Your children love spending time in front of the computer. But you’re afraid that they’ll have too much screen time, be exposed to too many things on the internet or play too many games which will, perhaps, melt their fragile brains. They may not be that into sports or huge fans of the outdoors (or maybe they are) but you need them to DO SOMETHING with their summer besides sit indoors and obsess about Roblox or Minecraft.
Here’s the solution: send them to computer camp (or STEAM camp if we’re going to use the most current lingo) so they can learn programming. Here’s why: according to Dan Crow over at the Guardian (and probably about a million other sources I’m not listing here), every child should learn how to program a computer. What’s more, learning to program has become FUN (gasp!) through open source pieces of software like Scratch, Tynker, Python, Ruby, etc. Instead of sitting in front of the computer playing other people’s games, they program their own.
Here’s an excerpt for the aforementioned article:
“Software is the language of our world
Software is becoming a critical layer of all our lives. It is the language of our world. In the future, not knowing the language of computers will be as challenging as being illiterate or innumerate are today.
Will every job in the future involve programming? No. But it is still crucial that every child learns to code.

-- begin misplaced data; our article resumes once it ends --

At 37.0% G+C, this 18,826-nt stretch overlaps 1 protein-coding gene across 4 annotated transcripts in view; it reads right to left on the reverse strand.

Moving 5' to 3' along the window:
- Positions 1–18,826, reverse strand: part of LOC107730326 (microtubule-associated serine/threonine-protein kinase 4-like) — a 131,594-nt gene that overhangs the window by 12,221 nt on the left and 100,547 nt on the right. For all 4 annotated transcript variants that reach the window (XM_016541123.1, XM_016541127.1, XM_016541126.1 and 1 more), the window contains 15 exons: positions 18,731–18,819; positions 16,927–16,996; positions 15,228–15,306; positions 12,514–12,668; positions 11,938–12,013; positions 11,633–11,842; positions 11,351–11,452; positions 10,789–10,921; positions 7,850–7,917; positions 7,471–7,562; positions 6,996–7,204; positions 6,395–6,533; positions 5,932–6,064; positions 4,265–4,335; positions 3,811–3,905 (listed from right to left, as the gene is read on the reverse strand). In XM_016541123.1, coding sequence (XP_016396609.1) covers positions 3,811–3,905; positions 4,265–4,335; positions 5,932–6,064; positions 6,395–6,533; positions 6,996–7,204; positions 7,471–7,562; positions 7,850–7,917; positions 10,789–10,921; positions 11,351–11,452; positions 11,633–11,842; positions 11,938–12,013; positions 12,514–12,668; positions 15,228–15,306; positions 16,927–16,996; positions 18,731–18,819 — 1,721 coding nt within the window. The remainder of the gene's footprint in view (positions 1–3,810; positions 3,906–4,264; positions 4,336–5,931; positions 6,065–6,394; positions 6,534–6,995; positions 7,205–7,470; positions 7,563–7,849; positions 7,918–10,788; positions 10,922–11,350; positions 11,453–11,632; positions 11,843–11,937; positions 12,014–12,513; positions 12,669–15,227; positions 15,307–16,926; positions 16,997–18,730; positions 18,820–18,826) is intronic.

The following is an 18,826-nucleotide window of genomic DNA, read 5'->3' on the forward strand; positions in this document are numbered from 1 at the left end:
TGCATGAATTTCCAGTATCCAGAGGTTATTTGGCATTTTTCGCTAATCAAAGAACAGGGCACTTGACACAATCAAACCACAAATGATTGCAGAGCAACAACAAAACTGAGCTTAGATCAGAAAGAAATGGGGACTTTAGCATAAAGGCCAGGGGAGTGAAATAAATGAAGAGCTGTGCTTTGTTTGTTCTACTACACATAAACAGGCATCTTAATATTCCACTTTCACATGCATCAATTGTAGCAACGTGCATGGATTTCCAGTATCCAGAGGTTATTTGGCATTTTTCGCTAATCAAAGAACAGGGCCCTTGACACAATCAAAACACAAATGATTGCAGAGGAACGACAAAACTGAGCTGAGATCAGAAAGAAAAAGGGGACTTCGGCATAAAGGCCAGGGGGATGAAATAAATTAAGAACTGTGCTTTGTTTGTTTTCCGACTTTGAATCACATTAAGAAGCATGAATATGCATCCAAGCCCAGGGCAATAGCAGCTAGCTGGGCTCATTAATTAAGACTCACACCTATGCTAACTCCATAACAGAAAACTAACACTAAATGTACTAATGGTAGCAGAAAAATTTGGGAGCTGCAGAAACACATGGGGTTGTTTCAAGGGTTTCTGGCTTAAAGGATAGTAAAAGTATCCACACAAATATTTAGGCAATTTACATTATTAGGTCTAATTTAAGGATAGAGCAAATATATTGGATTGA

This is not primarily about equipping the next generation to work as software engineers, it is about promoting computational thinking. Computational thinking is how software engineers solve problems. It combines mathematics, logic and algorithms, and teaches you a new way to think about the world.
Computational thinking teaches you how to tackle large problems by breaking them down into a sequence of smaller, more manageable problems. It allows you to tackle complex problems in efficient ways that operate at huge scale. It involves creating models of the real world with a suitable level of abstraction, and focus on the most pertinent aspects. It helps you go from specific solutions to general ones.
The applications of this approach stretch beyond writing software. Fields as diverse as mechanical engineering, fluid mechanics, physics, biology, archeology and music are applying the computational approach. In business we are beginning to understand that markets often follow rules that can be discerned using computational analysis.”
Read the full article from The Guardian HERE.
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